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About Our Mushrooms

So you wanna know more about MUD\WTR's mushrooms? We thought you'd never ask. Here’s everything you need to know.

Still have questions? We love chatting about ’shrooms. Reach out at drink@mudwtr.com.


Cordyceps

Where are MUD\WTR’s mushrooms grown?

Our mushrooms are grown at M2 Ingredients, a USDA-certified organic indoor mushroom farm in Carlsbad, California.

But why does it even matter where they grow?

One word: quality.

See, mushrooms are bio-accumulators. That means they consume their environment—including the air, heavy metals and pollutants. Bottom line: If it's in the environment, it's in the mushrooms that grow there. All of our mushrooms go through in-house and third-party testing for heavy metals and other contaminants before they leave the mushroom farm.

But why an indoor farm? Shouldn’t mushrooms grow in nature? 

Wild fungi are an essential part of any ecosystem. And that’s a big part of why it’s better for us to use indoor-grown mushrooms in MUD\WTR’s products. Harvesting wild mushrooms at scale could potentially be unsustainable and damaging to the environment if not done consciously and correctly. Top-notch indoor mushroom farms are a great way to ensure sustainability and quality (and keep our ’shrooms free of insects, pesticides and other environmental pollutants).

Plus, there's that whole bio-accumulation thing.

OK, cool. Indoor mushroom farms sound dope. But what’s up with growing mushrooms on oats?

Like all living organisms, mushrooms need nutrients to grow. The substrate on which mushrooms grow provides them with the nutrients they need. This substrate can be a number of materials—mushrooms aren’t extremely picky, but what's important is that they have proper nutrition available to them. The key to ensuring that a substrate isn’t present in a full-spectrum mushroom ingredient is time. Our grower lets the mushrooms complete their full growth cycles, meaning they continue to grow the mushroom until they produce big, beautiful fruiting bodies for most species, and the mycelium has digested the substrate (in this case, the oats).

Our U.S. grower has tested multiple substrates, measured the growth of the mushrooms and the development of the beneficial compounds, and found oats to be top of the list.

Wait. Are there oats in your products? 

We do not add raw oats as filler or to bulk up our products, period. We want to give you the best product possible, not a blend of mushrooms and mycelium and unfermented oat substrate. That's why we work with a top-notch U.S.-based mushroom and mycelium grower with a pile of certifications and some of the smartest mycologists in the country on their books. They grow their fungi for the full life cycle, allowing the substrate to be myceliated, fermented and digested.

As a Whole30 Approved® product, there's no raw, undigested grain or gluten to be found. While some cultivators stop the growth process early (prioritizing money over scientific research), our mushrooms grow through their entire life cycle, with the mycelium digesting the substrate before we process it into a powder.

For extra nerd points, we DNA test all of our mushrooms to ensure they are what they say they are.

Why do you use whole mushroom powders instead of mushroom extracts? What's the difference?

There's a lot of misinformation going around about extracts versus whole mushroom powders. Yes, we use whole mushroom powders instead of extracts, but rather than drag extract-based products through the mud (heh), here's an unbiased breakdown of the differences between extracts and whole mushroom powders.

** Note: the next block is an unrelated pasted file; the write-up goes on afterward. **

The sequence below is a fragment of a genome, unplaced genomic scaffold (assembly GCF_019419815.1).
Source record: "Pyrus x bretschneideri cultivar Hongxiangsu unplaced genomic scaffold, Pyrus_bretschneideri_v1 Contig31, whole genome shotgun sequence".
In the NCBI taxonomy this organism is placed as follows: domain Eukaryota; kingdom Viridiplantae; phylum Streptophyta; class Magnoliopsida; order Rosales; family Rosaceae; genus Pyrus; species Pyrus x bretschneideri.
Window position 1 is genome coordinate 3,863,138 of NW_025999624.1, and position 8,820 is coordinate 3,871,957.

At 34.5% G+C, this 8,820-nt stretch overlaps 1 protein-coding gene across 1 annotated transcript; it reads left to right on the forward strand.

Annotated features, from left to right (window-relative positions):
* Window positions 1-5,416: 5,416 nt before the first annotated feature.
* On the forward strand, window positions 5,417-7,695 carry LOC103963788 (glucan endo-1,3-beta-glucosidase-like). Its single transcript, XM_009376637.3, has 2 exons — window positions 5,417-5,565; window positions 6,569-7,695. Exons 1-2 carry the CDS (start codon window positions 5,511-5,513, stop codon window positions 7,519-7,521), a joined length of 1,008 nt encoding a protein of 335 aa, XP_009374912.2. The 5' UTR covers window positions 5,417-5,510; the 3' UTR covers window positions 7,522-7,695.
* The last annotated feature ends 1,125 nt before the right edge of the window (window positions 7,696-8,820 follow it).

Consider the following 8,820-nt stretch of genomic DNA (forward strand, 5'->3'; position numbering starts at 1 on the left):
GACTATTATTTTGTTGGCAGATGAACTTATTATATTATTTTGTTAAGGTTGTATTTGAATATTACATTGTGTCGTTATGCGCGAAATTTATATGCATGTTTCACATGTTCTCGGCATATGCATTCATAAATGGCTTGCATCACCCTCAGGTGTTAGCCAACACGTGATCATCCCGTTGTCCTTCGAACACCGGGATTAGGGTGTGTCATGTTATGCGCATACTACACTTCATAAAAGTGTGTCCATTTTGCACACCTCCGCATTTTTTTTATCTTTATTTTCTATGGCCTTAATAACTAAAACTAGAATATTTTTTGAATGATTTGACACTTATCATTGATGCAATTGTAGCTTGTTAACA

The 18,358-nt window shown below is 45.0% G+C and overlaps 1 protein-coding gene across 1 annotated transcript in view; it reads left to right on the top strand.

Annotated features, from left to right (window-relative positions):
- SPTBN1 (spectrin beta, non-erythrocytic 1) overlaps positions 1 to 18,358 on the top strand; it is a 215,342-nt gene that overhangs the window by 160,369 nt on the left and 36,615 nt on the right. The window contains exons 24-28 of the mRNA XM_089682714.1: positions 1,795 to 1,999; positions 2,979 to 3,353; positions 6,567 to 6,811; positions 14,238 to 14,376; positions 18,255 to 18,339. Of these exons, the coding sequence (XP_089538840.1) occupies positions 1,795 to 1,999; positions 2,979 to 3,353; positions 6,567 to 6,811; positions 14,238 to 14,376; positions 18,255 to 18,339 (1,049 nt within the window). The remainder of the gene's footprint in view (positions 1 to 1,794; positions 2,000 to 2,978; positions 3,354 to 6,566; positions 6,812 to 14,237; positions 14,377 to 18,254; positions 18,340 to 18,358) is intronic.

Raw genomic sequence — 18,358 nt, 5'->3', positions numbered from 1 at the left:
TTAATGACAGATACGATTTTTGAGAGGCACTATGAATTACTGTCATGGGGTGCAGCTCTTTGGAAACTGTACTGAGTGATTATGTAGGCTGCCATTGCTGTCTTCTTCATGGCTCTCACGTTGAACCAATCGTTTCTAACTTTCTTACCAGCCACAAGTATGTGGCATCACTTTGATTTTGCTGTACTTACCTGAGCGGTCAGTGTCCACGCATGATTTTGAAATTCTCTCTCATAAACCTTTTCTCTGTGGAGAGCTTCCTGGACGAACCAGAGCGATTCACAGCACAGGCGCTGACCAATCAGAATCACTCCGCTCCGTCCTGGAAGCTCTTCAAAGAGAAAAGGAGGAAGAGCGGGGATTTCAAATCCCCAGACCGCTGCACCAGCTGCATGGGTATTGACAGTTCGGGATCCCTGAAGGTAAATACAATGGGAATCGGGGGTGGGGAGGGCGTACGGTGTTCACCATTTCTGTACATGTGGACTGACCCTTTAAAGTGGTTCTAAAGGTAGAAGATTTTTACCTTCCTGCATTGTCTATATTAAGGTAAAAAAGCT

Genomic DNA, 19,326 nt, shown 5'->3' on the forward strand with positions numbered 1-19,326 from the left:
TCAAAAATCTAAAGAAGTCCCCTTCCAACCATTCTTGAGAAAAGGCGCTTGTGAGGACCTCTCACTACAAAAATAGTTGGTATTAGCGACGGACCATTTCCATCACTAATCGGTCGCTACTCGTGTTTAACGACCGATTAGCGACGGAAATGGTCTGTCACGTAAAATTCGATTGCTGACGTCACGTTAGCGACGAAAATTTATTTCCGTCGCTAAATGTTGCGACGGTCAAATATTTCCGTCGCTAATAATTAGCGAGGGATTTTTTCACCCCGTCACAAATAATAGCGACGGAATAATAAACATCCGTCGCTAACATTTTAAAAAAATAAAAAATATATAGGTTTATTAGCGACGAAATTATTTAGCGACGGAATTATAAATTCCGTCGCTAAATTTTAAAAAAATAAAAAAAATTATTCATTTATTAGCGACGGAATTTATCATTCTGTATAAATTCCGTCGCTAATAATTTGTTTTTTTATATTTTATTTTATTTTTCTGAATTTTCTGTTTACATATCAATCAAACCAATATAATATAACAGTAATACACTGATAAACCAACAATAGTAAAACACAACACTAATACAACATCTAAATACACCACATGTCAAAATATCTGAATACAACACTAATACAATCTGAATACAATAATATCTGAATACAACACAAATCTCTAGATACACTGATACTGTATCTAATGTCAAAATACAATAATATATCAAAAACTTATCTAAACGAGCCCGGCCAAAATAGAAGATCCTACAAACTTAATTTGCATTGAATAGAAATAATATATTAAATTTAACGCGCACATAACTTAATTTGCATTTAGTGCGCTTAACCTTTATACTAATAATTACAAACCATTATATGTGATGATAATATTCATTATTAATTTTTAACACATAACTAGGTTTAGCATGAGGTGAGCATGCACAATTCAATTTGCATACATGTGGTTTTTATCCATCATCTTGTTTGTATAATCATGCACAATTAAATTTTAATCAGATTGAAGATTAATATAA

Fruiting body extracts and whole mushroom powders are both beneficial, but they play different roles when it comes to our health. Extracts are promising for targeted medical applications, while whole mushroom powders—including the mycelium and the fruiting bodies—are great for everyday use and overall body wellness. This includes promoting focus, a healthy immune system and digestive wellness.

The extreme processing of extracts can denature some compounds in mushrooms and, in some cases with larger molecules, filter them out and discard them. At MUD\WTR, the steam-heat activation step that we use prior to dehydration, as well as during milling, further softens the chitin in the mushrooms and allows for bioavailability of the efficacious and nutritional compounds. Wait, what is chitin?! It’s a fibrous substance forming the cell walls of fungi. So, essentially, this steam helps soften the ’shroom.

Though extracts may denature and remove large parts of what mushrooms and mycelium have to offer, they are very effective at concentrating specific active compounds. With full-spectrum powders, the small set of active compounds are present, but you get a larger dose of them with extracts, at the expense of other macromolecules.

So, the truth is this: You're not getting everything ’shrooms have to offer by exclusively consuming extracts or just full-spectrum powders that include mycelium. We fully support using both preparations of mushrooms—it’s the only way to get the most from our fungi friends.

Fruiting bodies and mycelium. What?

Fruiting bodies are the spore-producing organs of a fungus, often seen as a mushroom or toadstool. Mycelium is the vegetative part of a fungus, comprising a network of fine, white filaments (we call ‘em hyphae). Both the fruiting bodies and the mycelium of the mushroom contain beneficial bioactive compounds.

Unfortunately, mycelium is currently on the end of a smear campaign, and its bad rap comes from half-truths spread by some extract manufacturers. The true part is that there is potential for poorly grown mycelium, which is made up primarily of the undigested substrate, to hit the market and be labeled as beneficial. Some misleading marketing campaigns lump all mycelium-based powders in with those bad manufacturers. In fact, fruiting body extracts can also be made poorly. Ask certain extract brands how much dextrin they use in their extracts. (It's not labeled, and it's often not zero.)

Fortunately, MUD\WTR partners with a top U.S.-based mycelium and fruiting body grower to ensure our mushrooms are fully grown and the substrate is digested before it's turned into a powder. You'll find no raw fillers here.

Your mushroom product checklist

We love mushrooms. And we love you. So we want you to have all the info you need to decide for yourself which products to buy.

Here are some questions to ask any company before buying a mushroom-based product:

• Where are your mushrooms grown?

• If they're grown indoors, what substrate do you use?

• If your mushrooms are wild harvested, what are you doing to monitor and mitigate the environmental impact?

• Do you test for heavy metals?

• Are your mushrooms allowed to complete their full life cycle and fully digest their substrate before harvesting?

• Do any of your products contain the filler dextrin? If so, how much, and why?